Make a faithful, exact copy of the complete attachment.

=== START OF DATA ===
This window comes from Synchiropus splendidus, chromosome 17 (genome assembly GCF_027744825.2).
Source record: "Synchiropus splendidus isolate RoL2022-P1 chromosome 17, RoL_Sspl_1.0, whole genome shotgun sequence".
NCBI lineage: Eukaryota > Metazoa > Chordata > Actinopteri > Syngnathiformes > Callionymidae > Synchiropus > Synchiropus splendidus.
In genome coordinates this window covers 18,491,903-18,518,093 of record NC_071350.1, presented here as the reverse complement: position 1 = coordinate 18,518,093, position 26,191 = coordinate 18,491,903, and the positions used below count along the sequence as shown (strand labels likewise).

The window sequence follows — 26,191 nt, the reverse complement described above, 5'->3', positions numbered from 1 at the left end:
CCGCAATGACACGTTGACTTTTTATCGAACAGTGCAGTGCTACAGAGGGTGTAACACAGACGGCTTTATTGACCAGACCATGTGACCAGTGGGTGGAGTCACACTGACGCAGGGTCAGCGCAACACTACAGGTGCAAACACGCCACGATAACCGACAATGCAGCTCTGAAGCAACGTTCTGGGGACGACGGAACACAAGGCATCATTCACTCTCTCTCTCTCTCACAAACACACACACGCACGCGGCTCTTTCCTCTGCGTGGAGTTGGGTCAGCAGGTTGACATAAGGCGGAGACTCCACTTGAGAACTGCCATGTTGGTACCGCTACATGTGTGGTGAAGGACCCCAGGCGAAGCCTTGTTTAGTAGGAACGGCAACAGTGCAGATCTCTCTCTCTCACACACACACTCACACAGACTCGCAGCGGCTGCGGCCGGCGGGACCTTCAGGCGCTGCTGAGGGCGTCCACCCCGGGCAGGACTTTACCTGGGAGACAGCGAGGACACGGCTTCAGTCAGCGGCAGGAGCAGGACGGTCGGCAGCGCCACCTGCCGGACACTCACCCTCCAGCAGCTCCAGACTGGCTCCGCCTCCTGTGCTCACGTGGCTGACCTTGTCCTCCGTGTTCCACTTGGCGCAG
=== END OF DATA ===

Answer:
This window comes from Synchiropus splendidus, chromosome 17 (genome assembly GCF_027744825.2).
Source record: "Synchiropus splendidus isolate RoL2022-P1 chromosome 17, RoL_Sspl_1.0, whole genome shotgun sequence".
NCBI lineage: Eukaryota > Metazoa > Chordata > Actinopteri > Syngnathiformes > Callionymidae > Synchiropus > Synchiropus splendidus.
In genome coordinates this window covers 18,491,903-18,518,093 of record NC_071350.1, presented here as the reverse complement: position 1 = coordinate 18,518,093, position 26,191 = coordinate 18,491,903, and the positions used below count along the sequence as shown (strand labels likewise).

The window sequence follows — 26,191 nt, the reverse complement described above, 5'->3', positions numbered from 1 at the left end:
CCGCAATGACACGTTGACTTTTTATCGAACAGTGCAGTGCTACAGAGGGTGTAACACAGACGGCTTTATTGACCAGACCATGTGACCAGTGGGTGGAGTCACACTGACGCAGGGTCAGCGCAACACTACAGGTGCAAACACGCCACGATAACCGACAATGCAGCTCTGAAGCAACGTTCTGGGGACGACGGAACACAAGGCATCATTCACTCTCTCTCTCTCTCACAAACACACACACGCACGCGGCTCTTTCCTCTGCGTGGAGTTGGGTCAGCAGGTTGACATAAGGCGGAGACTCCACTTGAGAACTGCCATGTTGGTACCGCTACATGTGTGGTGAAGGACCCCAGGCGAAGCCTTGTTTAGTAGGAACGGCAACAGTGCAGATCTCTCTCTCTCACACACACACTCACACAGACTCGCAGCGGCTGCGGCCGGCGGGACCTTCAGGCGCTGCTGAGGGCGTCCACCCCGGGCAGGACTTTACCTGGGAGACAGCGAGGACACGGCTTCAGTCAGCGGCAGGAGCAGGACGGTCGGCAGCGCCACCTGCCGGACACTCACCCTCCAGCAGCTCCAGACTGGCTCCGCCTCCTGTGCTCACGTGGCTGACCTTGTCCTCCGTGTTCCACTTGGCGCAG